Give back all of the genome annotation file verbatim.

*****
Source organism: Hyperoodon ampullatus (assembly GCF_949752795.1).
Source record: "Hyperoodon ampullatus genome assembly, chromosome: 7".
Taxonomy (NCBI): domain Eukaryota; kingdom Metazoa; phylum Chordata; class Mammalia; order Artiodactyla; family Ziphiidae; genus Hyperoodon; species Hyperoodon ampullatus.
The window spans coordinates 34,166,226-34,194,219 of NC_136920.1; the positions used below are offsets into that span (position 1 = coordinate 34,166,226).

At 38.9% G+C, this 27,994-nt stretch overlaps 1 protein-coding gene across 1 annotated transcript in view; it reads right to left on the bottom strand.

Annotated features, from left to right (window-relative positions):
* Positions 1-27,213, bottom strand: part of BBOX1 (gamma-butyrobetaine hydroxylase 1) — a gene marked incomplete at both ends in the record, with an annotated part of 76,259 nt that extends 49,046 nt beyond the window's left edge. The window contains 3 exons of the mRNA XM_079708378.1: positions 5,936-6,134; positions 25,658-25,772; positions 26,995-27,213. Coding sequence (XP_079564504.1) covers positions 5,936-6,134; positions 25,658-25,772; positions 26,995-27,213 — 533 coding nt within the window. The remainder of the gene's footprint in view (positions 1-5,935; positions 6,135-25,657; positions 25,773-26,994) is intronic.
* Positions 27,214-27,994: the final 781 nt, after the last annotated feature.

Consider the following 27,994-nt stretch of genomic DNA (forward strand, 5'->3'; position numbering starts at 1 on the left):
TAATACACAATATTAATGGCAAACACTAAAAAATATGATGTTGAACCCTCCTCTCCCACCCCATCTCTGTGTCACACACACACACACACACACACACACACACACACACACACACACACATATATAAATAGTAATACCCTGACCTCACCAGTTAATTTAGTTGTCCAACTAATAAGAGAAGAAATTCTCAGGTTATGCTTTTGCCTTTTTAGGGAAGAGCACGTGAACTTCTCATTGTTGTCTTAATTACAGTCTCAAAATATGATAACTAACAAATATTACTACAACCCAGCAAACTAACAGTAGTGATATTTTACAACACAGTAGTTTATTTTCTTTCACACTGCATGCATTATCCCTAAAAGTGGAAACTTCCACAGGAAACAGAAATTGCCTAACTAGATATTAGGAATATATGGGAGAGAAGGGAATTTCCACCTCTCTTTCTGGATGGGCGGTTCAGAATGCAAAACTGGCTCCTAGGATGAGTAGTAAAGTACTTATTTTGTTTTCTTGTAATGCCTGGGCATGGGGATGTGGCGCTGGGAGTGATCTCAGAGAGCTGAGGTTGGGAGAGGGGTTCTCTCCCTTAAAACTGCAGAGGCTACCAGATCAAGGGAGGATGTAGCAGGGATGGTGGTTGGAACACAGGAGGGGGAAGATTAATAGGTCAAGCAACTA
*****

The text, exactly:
Source organism: Hyperoodon ampullatus (assembly GCF_949752795.1).
Source record: "Hyperoodon ampullatus genome assembly, chromosome: 7".
Taxonomy (NCBI): domain Eukaryota; kingdom Metazoa; phylum Chordata; class Mammalia; order Artiodactyla; family Ziphiidae; genus Hyperoodon; species Hyperoodon ampullatus.
The window spans coordinates 34,166,226-34,194,219 of NC_136920.1; the positions used below are offsets into that span (position 1 = coordinate 34,166,226).

At 38.9% G+C, this 27,994-nt stretch overlaps 1 protein-coding gene across 1 annotated transcript in view; it reads right to left on the bottom strand.

Annotated features, from left to right (window-relative positions):
* Positions 1-27,213, bottom strand: part of BBOX1 (gamma-butyrobetaine hydroxylase 1) — a gene marked incomplete at both ends in the record, with an annotated part of 76,259 nt that extends 49,046 nt beyond the window's left edge. The window contains 3 exons of the mRNA XM_079708378.1: positions 5,936-6,134; positions 25,658-25,772; positions 26,995-27,213. Coding sequence (XP_079564504.1) covers positions 5,936-6,134; positions 25,658-25,772; positions 26,995-27,213 — 533 coding nt within the window. The remainder of the gene's footprint in view (positions 1-5,935; positions 6,135-25,657; positions 25,773-26,994) is intronic.
* Positions 27,214-27,994: the final 781 nt, after the last annotated feature.

Consider the following 27,994-nt stretch of genomic DNA (forward strand, 5'->3'; position numbering starts at 1 on the left):
TAATACACAATATTAATGGCAAACACTAAAAAATATGATGTTGAACCCTCCTCTCCCACCCCATCTCTGTGTCACACACACACACACACACACACACACACACACACACACACACACACATATATAAATAGTAATACCCTGACCTCACCAGTTAATTTAGTTGTCCAACTAATAAGAGAAGAAATTCTCAGGTTATGCTTTTGCCTTTTTAGGGAAGAGCACGTGAACTTCTCATTGTTGTCTTAATTACAGTCTCAAAATATGATAACTAACAAATATTACTACAACCCAGCAAACTAACAGTAGTGATATTTTACAACACAGTAGTTTATTTTCTTTCACACTGCATGCATTATCCCTAAAAGTGGAAACTTCCACAGGAAACAGAAATTGCCTAACTAGATATTAGGAATATATGGGAGAGAAGGGAATTTCCACCTCTCTTTCTGGATGGGCGGTTCAGAATGCAAAACTGGCTCCTAGGATGAGTAGTAAAGTACTTATTTTGTTTTCTTGTAATGCCTGGGCATGGGGATGTGGCGCTGGGAGTGATCTCAGAGAGCTGAGGTTGGGAGAGGGGTTCTCTCCCTTAAAACTGCAGAGGCTACCAGATCAAGGGAGGATGTAGCAGGGATGGTGGTTGGAACACAGGAGGGGGAAGATTAATAGGTCAAGCAACTA